Federal Credit and Insurance:

Programs May Require Increased Assistance in the Future

T-AFMD-90-7: Published: Nov 16, 1989. Publicly Released: Nov 16, 1989.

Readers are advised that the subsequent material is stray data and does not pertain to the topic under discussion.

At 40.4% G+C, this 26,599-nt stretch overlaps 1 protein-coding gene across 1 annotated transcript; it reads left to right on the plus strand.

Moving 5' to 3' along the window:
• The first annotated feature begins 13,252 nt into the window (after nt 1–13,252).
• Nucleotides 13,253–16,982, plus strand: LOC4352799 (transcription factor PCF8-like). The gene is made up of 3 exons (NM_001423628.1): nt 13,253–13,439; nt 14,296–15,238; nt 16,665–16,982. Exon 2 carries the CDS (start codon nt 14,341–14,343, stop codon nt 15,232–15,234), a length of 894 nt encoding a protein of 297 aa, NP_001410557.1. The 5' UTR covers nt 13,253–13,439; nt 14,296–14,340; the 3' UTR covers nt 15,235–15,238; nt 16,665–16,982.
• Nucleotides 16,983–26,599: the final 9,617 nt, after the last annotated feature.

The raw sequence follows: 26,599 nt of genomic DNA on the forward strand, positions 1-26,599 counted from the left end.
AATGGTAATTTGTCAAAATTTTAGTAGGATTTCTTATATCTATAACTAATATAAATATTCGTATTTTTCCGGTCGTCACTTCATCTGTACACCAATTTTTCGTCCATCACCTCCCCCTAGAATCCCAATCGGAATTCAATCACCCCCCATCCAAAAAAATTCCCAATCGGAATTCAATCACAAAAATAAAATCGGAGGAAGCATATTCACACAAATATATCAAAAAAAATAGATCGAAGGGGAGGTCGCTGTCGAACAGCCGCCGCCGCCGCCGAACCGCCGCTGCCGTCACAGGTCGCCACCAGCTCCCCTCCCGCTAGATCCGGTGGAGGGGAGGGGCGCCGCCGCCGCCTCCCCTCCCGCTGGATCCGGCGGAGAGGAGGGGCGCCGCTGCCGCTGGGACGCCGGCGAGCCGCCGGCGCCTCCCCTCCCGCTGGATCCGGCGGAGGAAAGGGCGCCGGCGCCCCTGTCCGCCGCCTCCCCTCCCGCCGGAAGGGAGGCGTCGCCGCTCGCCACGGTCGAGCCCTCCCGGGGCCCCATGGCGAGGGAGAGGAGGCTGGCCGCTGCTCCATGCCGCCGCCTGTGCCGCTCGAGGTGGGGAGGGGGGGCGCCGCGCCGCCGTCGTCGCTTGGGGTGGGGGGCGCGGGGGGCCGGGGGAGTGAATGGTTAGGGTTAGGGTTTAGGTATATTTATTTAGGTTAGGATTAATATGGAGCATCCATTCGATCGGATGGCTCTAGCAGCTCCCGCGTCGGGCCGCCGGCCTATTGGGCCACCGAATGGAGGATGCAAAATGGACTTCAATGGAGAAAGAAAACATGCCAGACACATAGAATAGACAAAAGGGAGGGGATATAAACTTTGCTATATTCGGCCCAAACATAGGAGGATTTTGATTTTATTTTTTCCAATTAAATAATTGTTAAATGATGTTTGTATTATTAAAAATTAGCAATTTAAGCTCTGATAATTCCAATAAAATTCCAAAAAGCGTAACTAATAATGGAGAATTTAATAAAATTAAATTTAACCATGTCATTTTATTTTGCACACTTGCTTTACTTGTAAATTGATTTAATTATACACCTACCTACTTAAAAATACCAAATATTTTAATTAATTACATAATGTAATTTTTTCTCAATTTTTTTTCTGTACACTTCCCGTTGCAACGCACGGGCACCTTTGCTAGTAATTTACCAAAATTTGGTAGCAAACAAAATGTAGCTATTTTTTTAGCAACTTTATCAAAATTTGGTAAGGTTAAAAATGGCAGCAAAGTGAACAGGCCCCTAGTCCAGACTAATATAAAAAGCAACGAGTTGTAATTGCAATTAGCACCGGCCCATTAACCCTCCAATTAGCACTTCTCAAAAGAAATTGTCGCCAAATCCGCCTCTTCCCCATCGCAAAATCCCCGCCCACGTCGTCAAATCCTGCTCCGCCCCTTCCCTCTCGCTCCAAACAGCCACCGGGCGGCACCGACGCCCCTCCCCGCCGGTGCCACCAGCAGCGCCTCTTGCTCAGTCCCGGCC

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GAO discussed the federal credit assistance and insurance programs, focusing on program growth and losses. GAO found that: (1) since 1980, federal credit assistance and insurance programs have almost doubled in size, to more than $5 trillion; (2) since 1965, commitments on insurance programs have increased to $3.6 trillion, 75 percent of which was insurance on deposits in banks and savings and loan institutions and 20 percent of which was pension insurance; (3) off-budget government-sponsored enterprises' outstanding loans increased from $15 billion to $666 billion, while loan guarantees rose from $91 billion to $550 billion over the same 24-year period; and (4) direct loans declined from a high of $257 billion in 1985 to $222 billion in 1988. GAO also found that: (1) federal credit assistance and insurance programs put the government at risk to very large losses resulting from defaults affecting each credit assistance and insurance category; (2) the government could not properly determine the full extent of program losses because of federal agencies' long-standing financial management system and accounting deficiencies; and (3) the amount of fees or premiums the government charges to cover future costs varies significantly and is usually insufficient to cover program losses. GAO believes that the government needs to establish a Chief Financial Officer of the United States, and equivalent positions in the executive agencies, to provide the organizational structure and discipline needed to ensure the integrity of reported financial information.

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